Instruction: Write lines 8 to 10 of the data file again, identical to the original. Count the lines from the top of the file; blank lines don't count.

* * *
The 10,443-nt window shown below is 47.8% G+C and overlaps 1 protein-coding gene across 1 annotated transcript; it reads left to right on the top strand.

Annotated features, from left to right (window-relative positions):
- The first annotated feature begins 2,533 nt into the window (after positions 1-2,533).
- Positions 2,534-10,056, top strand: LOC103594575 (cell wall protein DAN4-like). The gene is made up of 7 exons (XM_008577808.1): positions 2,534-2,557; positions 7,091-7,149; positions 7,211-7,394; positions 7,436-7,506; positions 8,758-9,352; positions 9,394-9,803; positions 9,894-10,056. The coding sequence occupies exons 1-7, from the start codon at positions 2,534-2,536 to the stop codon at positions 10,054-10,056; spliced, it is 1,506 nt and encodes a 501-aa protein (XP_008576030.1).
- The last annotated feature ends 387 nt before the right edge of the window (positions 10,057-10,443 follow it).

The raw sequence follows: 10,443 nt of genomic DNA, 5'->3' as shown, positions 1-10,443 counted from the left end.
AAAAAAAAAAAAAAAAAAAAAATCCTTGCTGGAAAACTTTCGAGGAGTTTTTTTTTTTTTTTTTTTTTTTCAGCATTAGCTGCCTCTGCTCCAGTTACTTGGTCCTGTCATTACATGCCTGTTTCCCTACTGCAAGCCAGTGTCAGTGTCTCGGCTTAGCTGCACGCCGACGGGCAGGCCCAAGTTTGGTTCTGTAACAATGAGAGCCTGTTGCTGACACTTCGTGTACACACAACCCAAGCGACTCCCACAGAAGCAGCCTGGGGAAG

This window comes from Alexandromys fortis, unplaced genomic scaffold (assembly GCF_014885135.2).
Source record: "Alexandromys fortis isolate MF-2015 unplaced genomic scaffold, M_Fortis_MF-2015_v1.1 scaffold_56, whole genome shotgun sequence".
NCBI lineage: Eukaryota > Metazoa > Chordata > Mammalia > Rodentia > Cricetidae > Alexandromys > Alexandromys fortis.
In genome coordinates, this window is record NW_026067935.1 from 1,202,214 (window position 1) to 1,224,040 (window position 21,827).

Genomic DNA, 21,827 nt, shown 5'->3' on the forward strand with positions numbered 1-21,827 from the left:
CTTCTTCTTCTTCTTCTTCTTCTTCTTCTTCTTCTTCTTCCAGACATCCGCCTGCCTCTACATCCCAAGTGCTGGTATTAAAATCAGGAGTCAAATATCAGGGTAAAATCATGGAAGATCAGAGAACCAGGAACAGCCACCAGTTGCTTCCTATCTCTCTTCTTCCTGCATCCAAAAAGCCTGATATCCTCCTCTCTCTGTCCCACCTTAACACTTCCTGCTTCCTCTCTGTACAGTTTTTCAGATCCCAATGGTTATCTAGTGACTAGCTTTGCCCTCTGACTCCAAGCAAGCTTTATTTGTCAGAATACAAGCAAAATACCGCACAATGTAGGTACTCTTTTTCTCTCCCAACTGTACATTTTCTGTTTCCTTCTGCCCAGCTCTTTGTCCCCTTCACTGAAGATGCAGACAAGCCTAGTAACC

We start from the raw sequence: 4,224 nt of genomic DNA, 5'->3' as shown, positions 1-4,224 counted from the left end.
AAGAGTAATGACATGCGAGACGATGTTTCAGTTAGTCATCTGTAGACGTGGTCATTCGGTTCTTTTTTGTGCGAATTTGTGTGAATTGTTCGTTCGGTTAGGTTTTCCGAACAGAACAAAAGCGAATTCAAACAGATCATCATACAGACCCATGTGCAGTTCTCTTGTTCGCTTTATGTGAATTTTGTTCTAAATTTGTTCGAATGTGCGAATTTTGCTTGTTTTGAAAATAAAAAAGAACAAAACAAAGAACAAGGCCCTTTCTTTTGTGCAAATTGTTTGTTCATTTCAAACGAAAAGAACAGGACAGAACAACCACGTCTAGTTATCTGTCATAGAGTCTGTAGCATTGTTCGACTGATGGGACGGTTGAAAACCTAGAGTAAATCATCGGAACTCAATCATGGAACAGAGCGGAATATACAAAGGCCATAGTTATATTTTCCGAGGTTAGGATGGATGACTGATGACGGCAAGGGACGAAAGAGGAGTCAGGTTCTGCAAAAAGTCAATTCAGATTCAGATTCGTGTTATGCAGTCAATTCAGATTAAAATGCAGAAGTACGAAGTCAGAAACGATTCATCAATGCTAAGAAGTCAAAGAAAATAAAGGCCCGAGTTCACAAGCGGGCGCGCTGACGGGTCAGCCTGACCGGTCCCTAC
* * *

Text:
This window comes from Alexandromys fortis, unplaced genomic scaffold (assembly GCF_014885135.2).
Source record: "Alexandromys fortis isolate MF-2015 unplaced genomic scaffold, M_Fortis_MF-2015_v1.1 scaffold_56, whole genome shotgun sequence".
NCBI lineage: Eukaryota > Metazoa > Chordata > Mammalia > Rodentia > Cricetidae > Alexandromys > Alexandromys fortis.